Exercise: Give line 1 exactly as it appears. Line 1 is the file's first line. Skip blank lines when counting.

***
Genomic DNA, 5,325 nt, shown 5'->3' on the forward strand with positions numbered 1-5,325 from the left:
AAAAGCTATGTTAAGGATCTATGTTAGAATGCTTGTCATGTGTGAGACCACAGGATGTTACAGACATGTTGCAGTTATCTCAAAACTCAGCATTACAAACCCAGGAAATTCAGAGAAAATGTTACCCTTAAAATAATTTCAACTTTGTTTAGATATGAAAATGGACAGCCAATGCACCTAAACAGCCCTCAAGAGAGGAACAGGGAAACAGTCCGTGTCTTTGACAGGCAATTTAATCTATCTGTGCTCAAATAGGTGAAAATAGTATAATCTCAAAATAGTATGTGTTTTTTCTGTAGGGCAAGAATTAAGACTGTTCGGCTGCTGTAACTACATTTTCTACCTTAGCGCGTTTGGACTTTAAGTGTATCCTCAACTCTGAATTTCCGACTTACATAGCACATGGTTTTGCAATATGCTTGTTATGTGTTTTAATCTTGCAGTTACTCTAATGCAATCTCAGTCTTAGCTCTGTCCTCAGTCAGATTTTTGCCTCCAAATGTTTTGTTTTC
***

Genomic DNA, 5,325 nt, shown 5'->3' on the forward strand with positions numbered 1-5,325 from the left: